PubDate: 2017-12-01
      DOI: 10.1007/s00769-017-1276-6
      Issue No: Vol. 22, No. 6 (2017)
  • Investigation of homogeneity and stability of items for proficiency
           testing of solid recovered fuels (SRF) analysis
    • Authors: Barbara Jagustyn; Agnieszka Plis; Mariusz Mastalerz; Joanna Hrabak; Marek Ściążko
      Pages: 355 - 360
      Abstract: Abstract Solid recovered fuel (SRF) is made of waste and used as a substitute for fossil fuel. Physical and chemical analyses are needed to evaluate the usefulness of the waste in power and heat generation. This paper reports the assessment of homogeneity and stability of laboratory and analytical samples, with different particle size, obtained from three materials of different composition. The components of first material included soft plastics, plastics foam, composite packaging with the content of aluminum foil, cigarette filters, paper, cardboard, textiles, wood, and cotton. The second material mainly contained soft plastics and the needles from artificial Christmas trees, a lower amount of artificial leather, and aluminum foil. The third material was mainly composed of soft plastics and paper. The parameter used in the homogeneity and stability assessment was ash content on a dry basis. The homogeneity and stability assessment was carried out according to ISO 13528:2015; on the basis of a standard deviation for proficiency assessment calculated using the repeatability and reproducibility standard deviations from a previous collaborative study of precision of a measurement method. The homogeneity assessment was carried out using laboratory and analytical samples of SRF. Based on measurements of ash content, laboratory samples as the test items OB1 with a particle size below 4 mm were not sufficiently homogeneous, regardless of the SRF type, among our samples those with the largest particles. The analytical samples as the test items OB2 with a particle size below 1 mm and OB3 with a particle size below 0.5 mm were sufficiently homogeneous. For these samples, the stability assessment was carried out and studied samples were stable. The homogeneity and stability of SRF material were associated not so much with the grinding but the composition of the material.
      PubDate: 2017-12-01
      DOI: 10.1007/s00769-017-1283-7
      Issue No: Vol. 22, No. 6 (2017)
  • Analysis of findings throughout the cycles of accreditation of veterinary
           diagnostic testing laboratories for diseases transmitted by products of
           animal origin
    • Authors: Patricia Weigert de Camargo; Elmiro Rosendo do Nascimento; Maria Helena Cosendey de Aquino
      Pages: 361 - 367
      Abstract: Abstract This work describes the frequency of findings registered in the assessment reports of 23 Brazilian animal health laboratories from 2008 to 2016. The study was conducted in consideration of the ISO/IEC 17025 requirements and normative documents issued by the Brazilian Accreditation Body [General Coordination for Accreditation (Cgcre)]. The general performance of these laboratories throughout the evaluation cycles was investigated. The types and number of findings reported in the assessments of these laboratories were analyzed according to the management and technical requirements of ISO/IEC 17025 and Cgcre’s normative documents. The laboratories’ performance was compared in consideration of the number of findings reported in the first and last assessments of each laboratory investigated.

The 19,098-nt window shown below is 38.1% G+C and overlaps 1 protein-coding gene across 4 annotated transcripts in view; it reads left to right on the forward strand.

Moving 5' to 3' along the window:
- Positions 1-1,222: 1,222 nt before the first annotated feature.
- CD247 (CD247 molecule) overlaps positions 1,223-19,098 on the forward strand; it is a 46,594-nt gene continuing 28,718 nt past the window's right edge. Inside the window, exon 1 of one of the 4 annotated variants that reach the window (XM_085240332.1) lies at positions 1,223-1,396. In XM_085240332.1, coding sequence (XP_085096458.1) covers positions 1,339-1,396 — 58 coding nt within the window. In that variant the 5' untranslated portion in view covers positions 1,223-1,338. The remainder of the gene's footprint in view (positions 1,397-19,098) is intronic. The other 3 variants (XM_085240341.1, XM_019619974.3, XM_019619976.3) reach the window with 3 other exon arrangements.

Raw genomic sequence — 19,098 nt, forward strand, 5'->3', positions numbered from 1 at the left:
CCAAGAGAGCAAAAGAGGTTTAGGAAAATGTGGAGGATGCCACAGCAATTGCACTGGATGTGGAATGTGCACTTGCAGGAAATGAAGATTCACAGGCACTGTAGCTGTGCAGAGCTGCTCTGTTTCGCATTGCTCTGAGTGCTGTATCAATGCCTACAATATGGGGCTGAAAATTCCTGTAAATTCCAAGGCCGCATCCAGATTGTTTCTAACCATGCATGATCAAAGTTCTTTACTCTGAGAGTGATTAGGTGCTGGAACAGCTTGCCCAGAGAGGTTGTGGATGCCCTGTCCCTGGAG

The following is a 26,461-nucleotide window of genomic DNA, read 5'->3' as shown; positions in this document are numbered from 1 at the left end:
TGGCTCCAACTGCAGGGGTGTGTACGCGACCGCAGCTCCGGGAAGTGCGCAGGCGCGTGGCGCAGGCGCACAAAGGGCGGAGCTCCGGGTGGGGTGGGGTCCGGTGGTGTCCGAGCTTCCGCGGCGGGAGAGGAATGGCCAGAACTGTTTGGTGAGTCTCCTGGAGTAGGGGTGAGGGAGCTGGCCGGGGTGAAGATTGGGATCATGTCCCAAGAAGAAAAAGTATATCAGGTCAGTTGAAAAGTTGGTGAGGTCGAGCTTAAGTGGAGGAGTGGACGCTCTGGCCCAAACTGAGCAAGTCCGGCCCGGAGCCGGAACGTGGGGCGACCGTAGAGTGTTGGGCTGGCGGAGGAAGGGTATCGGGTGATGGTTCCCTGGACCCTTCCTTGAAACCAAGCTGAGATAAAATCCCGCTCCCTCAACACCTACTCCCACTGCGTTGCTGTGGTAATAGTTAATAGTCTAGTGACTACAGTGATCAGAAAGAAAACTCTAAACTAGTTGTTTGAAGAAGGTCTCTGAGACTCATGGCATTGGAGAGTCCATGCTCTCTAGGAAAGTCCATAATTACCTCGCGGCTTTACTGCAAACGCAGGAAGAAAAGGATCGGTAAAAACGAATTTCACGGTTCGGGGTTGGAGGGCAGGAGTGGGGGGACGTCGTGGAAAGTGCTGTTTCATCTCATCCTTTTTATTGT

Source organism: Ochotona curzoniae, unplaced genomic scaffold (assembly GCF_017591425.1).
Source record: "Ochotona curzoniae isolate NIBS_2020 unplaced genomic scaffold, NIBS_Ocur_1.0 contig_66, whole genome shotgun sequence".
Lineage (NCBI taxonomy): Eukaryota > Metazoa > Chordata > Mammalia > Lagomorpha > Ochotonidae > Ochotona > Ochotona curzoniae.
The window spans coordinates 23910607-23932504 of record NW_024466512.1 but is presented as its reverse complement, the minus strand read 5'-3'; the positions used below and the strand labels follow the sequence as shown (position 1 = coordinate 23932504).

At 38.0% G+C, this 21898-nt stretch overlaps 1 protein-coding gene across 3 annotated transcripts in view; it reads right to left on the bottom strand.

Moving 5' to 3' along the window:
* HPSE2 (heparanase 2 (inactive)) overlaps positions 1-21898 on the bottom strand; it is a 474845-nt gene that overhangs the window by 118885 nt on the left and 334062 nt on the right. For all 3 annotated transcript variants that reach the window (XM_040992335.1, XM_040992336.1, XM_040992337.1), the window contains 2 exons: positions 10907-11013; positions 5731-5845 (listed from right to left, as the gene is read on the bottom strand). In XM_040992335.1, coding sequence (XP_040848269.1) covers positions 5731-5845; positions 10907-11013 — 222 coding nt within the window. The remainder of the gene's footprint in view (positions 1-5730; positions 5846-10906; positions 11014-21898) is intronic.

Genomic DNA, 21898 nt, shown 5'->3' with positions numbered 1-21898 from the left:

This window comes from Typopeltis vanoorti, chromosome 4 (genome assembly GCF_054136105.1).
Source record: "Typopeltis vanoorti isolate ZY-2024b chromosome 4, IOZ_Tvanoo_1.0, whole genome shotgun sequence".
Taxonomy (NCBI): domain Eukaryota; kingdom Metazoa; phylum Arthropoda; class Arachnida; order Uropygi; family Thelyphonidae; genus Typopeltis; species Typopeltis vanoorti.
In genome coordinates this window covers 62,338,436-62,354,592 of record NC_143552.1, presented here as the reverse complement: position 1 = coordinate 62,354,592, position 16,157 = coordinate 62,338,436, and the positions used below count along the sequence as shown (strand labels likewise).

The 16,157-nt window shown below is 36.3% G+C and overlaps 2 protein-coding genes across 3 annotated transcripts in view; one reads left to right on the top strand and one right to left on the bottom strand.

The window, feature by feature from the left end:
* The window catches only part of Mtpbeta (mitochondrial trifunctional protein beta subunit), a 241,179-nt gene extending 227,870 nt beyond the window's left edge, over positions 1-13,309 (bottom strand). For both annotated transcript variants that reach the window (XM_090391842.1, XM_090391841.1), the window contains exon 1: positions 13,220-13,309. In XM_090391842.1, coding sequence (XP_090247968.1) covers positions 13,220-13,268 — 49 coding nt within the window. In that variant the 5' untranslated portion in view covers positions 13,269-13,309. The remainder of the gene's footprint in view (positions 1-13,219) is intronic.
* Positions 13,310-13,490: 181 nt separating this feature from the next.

PubDate: 2017-12-01
      DOI: 10.1007/s00769-017-1284-6
      Issue No: Vol. 22, No. 6 (2017)
  • Determination and quality evaluation of six components in Zhou’s
           Prescription through quantitative analysis of multi-components by single
    • Authors: Cuicui Gu; Fang Wu; Yanmei Cao; Lian Yin; Xu Zhang; Lihong Ye; Zhongying Zhou
      Pages: 369 - 379
      Abstract: Abstract Zhou’s Prescription is a compound prescription with traditional Chinese medicine, which is composed of 13 kinds of herbs and has been used to treat lung cancer in clinical practice for many years in China. Quantitative analysis of multi-components with single marker (QAMS) was used for the first time to analyze Zhou’s Prescription for the mass contents of six active ingredients, and chemometric methods were applied to evaluate its quality. Quercetin was selected as the internal standard serving as basis for relative correction factors (RCFs) determined using different HPLC instruments and columns. The contents of the active ingredients hydroxysafflor yellow A, rutin, hyperoside, isoquercitrin and quercitrin were calculated applying the RCFs. The stability and accuracy of QAMS were tested and verified by an external standard method (ESM). The accuracy was between 94.5 % and 100.4 % demonstrating the consistency of QAMS and ESM. Hierarchical cluster analysis (HCA) and principal component analysis (PCA) were applied to classify 21 batches of Zhou’s Prescription which were composed with supplies of the 13 herbs from different harvests at different producing regions. Among the 21 batches, a significant difference between the contents of the active ingredients was found which can be distinguished by chemometric methods. QAMS proved to be a promising and accurate method to quantify the active ingredients in Zhou’s Prescription also when resources of reference substances are limited. Moreover, the quality of Zhou’s Prescription is determined by the content of active ingredients scaled by HPLC. The method is based on QAMS combined with HCA and PCA to comprehensively evaluate the quality of Zhou’s Prescription composed of herbs of different sources.
      PubDate: 2017-12-01
      DOI: 10.1007/s00769-017-1287-3
      Issue No: Vol. 22, No. 6 (2017)
  • Trueness verification survey for blood lead concentration measurement in